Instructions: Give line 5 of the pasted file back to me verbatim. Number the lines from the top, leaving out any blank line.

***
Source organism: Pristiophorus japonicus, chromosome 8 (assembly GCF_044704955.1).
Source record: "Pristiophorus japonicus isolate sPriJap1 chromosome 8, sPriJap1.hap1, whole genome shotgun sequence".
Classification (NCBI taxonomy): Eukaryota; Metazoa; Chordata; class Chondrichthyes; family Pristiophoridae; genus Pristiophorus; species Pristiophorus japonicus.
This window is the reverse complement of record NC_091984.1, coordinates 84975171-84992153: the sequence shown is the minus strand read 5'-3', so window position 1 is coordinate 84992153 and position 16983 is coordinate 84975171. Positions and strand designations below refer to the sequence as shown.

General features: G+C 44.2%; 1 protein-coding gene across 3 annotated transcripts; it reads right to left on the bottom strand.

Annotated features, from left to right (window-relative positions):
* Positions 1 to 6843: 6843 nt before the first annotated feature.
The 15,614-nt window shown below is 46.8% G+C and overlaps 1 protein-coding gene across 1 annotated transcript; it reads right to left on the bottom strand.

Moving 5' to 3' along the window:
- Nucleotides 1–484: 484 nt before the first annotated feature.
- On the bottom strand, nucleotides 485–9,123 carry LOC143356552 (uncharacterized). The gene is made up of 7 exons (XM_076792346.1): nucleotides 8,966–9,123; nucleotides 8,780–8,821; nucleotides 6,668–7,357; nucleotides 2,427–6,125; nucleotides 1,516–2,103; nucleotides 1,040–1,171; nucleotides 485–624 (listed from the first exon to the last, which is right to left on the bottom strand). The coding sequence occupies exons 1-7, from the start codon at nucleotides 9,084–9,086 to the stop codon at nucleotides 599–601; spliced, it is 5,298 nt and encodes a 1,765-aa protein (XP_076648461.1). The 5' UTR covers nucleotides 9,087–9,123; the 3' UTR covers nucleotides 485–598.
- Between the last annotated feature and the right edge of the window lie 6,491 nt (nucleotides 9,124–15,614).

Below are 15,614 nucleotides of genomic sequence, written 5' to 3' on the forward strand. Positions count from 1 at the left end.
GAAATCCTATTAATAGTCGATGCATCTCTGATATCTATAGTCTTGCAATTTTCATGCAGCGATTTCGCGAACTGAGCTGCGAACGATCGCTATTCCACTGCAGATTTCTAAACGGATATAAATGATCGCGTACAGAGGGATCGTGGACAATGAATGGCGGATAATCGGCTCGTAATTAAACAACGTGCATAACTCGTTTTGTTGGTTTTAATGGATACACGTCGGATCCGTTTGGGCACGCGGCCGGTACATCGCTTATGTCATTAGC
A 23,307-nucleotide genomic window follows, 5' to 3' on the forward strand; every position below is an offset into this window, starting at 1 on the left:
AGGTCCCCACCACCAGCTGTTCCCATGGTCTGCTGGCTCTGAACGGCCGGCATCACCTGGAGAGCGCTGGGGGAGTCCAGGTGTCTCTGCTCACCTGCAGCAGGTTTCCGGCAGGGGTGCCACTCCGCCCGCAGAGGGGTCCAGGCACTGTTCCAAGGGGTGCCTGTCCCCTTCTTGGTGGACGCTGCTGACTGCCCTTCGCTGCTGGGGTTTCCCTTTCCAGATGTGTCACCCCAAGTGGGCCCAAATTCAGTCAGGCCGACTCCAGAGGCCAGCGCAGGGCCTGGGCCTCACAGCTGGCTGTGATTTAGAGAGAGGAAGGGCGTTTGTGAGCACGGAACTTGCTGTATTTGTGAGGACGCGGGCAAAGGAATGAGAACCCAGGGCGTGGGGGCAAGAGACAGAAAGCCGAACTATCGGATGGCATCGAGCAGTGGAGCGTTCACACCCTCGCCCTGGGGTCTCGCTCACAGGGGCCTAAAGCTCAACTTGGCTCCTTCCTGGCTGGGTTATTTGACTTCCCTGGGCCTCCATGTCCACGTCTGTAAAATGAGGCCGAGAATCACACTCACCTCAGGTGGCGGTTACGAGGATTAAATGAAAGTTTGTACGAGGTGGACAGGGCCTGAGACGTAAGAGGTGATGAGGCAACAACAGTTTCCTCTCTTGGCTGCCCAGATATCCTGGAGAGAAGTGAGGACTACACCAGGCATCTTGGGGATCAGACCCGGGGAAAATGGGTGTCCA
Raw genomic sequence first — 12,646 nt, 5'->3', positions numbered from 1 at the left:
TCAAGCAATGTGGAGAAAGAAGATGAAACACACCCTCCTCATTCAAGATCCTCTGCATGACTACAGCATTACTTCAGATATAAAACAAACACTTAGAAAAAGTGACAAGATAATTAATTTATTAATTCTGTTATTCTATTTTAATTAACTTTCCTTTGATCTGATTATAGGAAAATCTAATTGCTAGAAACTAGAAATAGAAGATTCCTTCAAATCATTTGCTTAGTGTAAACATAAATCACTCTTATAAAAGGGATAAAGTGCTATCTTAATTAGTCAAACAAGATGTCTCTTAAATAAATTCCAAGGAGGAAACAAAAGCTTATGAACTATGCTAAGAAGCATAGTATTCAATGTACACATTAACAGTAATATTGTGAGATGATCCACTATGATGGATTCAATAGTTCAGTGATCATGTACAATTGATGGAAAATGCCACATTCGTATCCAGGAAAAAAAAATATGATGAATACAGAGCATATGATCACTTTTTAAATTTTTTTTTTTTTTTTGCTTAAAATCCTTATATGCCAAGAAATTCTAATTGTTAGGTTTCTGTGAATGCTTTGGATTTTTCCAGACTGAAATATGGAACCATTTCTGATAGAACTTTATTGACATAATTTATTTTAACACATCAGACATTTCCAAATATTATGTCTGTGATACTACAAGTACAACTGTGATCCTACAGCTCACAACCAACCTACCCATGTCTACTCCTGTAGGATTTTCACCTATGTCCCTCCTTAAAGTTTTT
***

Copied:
General features: G+C 44.2%; 1 protein-coding gene across 3 annotated transcripts; it reads right to left on the bottom strand.